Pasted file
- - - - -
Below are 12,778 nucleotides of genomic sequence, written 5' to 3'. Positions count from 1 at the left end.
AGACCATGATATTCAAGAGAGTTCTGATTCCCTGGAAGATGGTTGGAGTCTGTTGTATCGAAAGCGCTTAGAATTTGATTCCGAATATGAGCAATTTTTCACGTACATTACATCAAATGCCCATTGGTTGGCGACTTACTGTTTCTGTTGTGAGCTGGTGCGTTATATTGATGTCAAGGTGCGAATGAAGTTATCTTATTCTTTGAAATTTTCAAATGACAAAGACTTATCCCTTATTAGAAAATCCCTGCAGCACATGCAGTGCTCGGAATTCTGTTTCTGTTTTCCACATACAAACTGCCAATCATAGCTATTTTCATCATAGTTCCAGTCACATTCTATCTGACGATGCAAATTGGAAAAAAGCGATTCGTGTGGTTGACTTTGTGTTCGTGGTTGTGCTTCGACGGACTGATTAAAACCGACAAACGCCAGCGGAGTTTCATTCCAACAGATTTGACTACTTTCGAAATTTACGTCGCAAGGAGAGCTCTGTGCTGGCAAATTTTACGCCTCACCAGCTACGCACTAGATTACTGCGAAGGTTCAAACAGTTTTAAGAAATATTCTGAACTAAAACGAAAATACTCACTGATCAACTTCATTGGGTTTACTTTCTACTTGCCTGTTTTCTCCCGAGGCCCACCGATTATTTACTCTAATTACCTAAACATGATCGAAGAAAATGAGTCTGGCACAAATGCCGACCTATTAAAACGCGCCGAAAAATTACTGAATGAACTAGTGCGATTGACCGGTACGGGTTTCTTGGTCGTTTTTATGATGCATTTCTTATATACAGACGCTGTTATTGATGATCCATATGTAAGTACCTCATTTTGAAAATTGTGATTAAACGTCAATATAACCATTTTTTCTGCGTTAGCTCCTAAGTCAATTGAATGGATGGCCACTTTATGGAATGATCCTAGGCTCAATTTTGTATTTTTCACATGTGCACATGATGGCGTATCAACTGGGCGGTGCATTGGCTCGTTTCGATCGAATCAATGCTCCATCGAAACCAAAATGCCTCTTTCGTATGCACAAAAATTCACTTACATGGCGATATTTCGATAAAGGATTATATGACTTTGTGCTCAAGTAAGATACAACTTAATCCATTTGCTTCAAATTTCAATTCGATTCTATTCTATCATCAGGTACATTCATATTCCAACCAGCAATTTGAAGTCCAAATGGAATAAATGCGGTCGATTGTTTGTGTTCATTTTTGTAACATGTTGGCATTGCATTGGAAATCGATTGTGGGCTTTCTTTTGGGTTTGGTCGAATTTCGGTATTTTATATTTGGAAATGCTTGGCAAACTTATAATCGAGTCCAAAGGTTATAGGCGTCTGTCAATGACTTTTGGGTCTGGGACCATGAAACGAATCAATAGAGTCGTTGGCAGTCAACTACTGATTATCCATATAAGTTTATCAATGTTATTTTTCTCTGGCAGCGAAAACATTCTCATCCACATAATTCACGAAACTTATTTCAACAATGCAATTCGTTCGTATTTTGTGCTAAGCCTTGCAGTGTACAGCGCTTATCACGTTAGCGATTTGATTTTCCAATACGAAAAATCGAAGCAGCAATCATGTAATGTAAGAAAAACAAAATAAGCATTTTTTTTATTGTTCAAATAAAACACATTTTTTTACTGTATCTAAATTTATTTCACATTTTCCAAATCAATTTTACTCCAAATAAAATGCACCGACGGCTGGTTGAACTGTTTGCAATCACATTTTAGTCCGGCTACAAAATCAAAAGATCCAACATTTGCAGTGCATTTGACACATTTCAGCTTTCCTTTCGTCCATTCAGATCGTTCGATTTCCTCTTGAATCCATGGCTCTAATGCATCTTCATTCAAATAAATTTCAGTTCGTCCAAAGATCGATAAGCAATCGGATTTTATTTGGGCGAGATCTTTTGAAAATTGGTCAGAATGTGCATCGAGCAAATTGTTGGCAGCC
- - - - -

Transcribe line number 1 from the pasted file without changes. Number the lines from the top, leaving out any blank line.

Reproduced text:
Below are 12,778 nucleotides of genomic sequence, written 5' to 3'. Positions count from 1 at the left end.